An Autophagic Deficit in the Uterine Vessel Microenvironment Provokes Hyperpermeability through Deregulated VEGFA, NOS1, and CTNNB1

Deletion of Atg7 was confirmed by functional deficit of autophagy in uterine stromal, myometrial, and vascular smooth muscle cells, but not in endothelial cells.
[Autophagy]
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NIH’s New Sexual-Harassment Rules Are Still Too Weak, Say Critics

On 24 June, the US National Institutes of Health (NIH) described the actions it will take when alerted to reports of unsafe behavior, including restricting scientists from peer-review panels, holding back pending grants and refusing university requests to transfer funding to other institutions in cases where a harasser changes jobs.
[Nature News]
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MicroRNA and ROS Crosstalk in Cardiac and Pulmonary Diseases

The authors focus on the complex crosstalk between miRNAs and ROS in diseases of the cardiac and pulmonary compartments.
[International Journal of Molecular Sciences]
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Gender Gap in Research Output Widens during Pandemic

A series of recent studies has demonstrated a significant drop in the productivity of female scientists, especially those early in their careers, relative to their male peers—and the gender gap is particularly pronounced for COVID-19 researchers.
[The Scientist]
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Graduate Programs Drop GRE after Online Version Raises Concerns about Fairness

Scores of academics have raised concerns about the equity of the online version of the test, arguing it disadvantages prospective students from rural and low-income backgrounds. “If I were … a student trying to take this exam, satisfying [the online testing] criteria would be extremely difficult for me,” says Emily Levesque, an assistant professor of astronomy at the University of Washington, Seattle.
[ScienceInsider]
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COVID-19 Cancels Charity Galas and Walks. Science Is Paying the Price

Foundations that fund biomedical research in the United States, the United Kingdom, and elsewhere are reporting record revenue drops because of the pandemic. One major factor: It has forced them to cancel key fundraising events, including glitzy galas, sponsored walks, Broadway partnerships, and more.
[ScienceInsider]
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Virtual Lab Tours for Recruitment and Outreach

Virtual lab tours are not new, but they have never been as common as in-person lab tours. However, the pandemic has generated strong incentives for formerly in-person lab tours to go online.
[The Scientist]
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Trump to Suspend New Visas for Foreign Scholars

With a proclamation issued on Monday, US President Donald Trump extended and expanded immigration restrictions to limit the entry of foreign workers to the United States. The move set off ripples of alarm among scientists and drew fire from experts concerned about the future of US science.
[Nature News]
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Sarepta Therapeutics and Codiak BioSciences Collaborate to Research and Develop Exosome-Based Therapeutics for Rare Diseases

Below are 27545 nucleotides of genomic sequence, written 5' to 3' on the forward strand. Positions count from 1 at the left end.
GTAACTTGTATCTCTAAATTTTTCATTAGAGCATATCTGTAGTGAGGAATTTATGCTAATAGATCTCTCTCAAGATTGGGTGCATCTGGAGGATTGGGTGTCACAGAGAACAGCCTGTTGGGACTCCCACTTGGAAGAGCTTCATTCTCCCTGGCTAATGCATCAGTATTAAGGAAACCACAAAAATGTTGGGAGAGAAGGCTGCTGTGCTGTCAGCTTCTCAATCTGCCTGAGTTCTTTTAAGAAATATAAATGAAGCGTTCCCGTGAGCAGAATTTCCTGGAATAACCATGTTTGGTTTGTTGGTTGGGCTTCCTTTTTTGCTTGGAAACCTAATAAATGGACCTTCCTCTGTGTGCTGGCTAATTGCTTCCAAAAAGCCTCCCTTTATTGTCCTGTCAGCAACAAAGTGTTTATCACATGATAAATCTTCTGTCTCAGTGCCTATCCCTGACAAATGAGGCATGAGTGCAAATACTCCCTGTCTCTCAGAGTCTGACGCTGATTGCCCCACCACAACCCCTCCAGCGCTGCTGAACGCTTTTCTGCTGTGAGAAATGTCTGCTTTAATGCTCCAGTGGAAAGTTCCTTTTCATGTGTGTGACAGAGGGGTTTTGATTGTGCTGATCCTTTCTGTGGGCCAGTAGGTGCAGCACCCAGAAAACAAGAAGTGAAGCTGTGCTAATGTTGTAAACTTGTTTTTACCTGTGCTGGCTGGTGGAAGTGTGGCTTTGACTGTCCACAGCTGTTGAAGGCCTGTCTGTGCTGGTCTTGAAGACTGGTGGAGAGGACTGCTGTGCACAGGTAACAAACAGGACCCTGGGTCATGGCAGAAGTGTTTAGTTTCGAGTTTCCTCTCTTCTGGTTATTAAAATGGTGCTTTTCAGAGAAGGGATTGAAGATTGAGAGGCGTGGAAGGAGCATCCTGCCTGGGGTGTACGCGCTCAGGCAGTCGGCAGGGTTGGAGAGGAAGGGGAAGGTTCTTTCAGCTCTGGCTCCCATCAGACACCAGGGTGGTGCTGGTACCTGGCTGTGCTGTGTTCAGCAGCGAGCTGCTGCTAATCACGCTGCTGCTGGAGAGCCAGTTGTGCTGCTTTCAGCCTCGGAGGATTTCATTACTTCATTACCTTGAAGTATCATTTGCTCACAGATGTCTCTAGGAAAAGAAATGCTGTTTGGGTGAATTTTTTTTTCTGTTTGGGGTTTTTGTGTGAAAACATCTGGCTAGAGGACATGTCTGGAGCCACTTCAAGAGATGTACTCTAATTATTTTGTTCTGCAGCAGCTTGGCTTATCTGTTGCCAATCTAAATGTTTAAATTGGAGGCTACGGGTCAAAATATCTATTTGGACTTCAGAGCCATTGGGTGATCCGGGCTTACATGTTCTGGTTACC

Sarepta Therapeutics, Inc. and Codiak BioSciences, Inc. announced a global research and option agreement to design and develop engineered exosome therapeutics to deliver gene therapy, gene editing and RNA technologies for neuromuscular diseases.
[Sarepta Therapeutics, Inc.]
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Clonally Expanding Smooth Muscle Cells Promote Atherosclerosis by Escaping Efferocytosis and Activating the Complement Cascade

Scientists used multicolor lineage-tracing models to confirm that the mature smooth muscle cell could give rise to a hyperproliferative cell which appeared to promote inflammation via elaboration of complement-dependent anaphylatoxins.
[Proceedings of the National Academy of Sciences of the United States of America]
Wang, Y., Nanda, V., Direnzo, D., Ye, J., Xiao, S., Kojima, Y., Howe, K. L., Jarr, K.-U., Flores, A. M., Tsantilas, P., Tsao, N., Rao, A., Newman, A. A. C., Eberhard, A. V., Priest, J. R., Ruusalepp, A., Pasterkamp, G., Maegdefessel, L., Miller, C. L., … Leeper, N. J. (2020). Clonally expanding smooth muscle cells promote atherosclerosis by escaping efferocytosis and activating the complement cascade. Proceedings of the National Academy of Sciences. https://doi.org/10.1073/pnas.2006348117 Cite
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Human MuStem Cell Grafting Into Infarcted Rat Heart Attenuates Adverse Tissue Remodeling and Preserves Cardiac Function hMuStem Cells Preserve Function of Infarcted Heart

Researchers described a type of muscle-derived stem cells termed MuStem cells that efficiently promoted repair of injured skeletal muscle. Enhanced survival rate, long-term engraftment, and participation in muscle fiber formation were reported, leading to persistent tissue remodeling and clinical benefits.
[Molecular Therapy-Methods & Clinical Development]
Human MuStem cell grafting into infarcted rat heart attenuates adverse tissue remodeling and preserves cardiac function hMuStem cells preserve function of infarcted heart: Molecular Therapy - Methods & Clinical Development. (n.d.). Retrieved June 17, 2020, from https://www.cell.com/molecular-therapy-family/methods/fulltext/S2329-0501(20)30133-9 Cite
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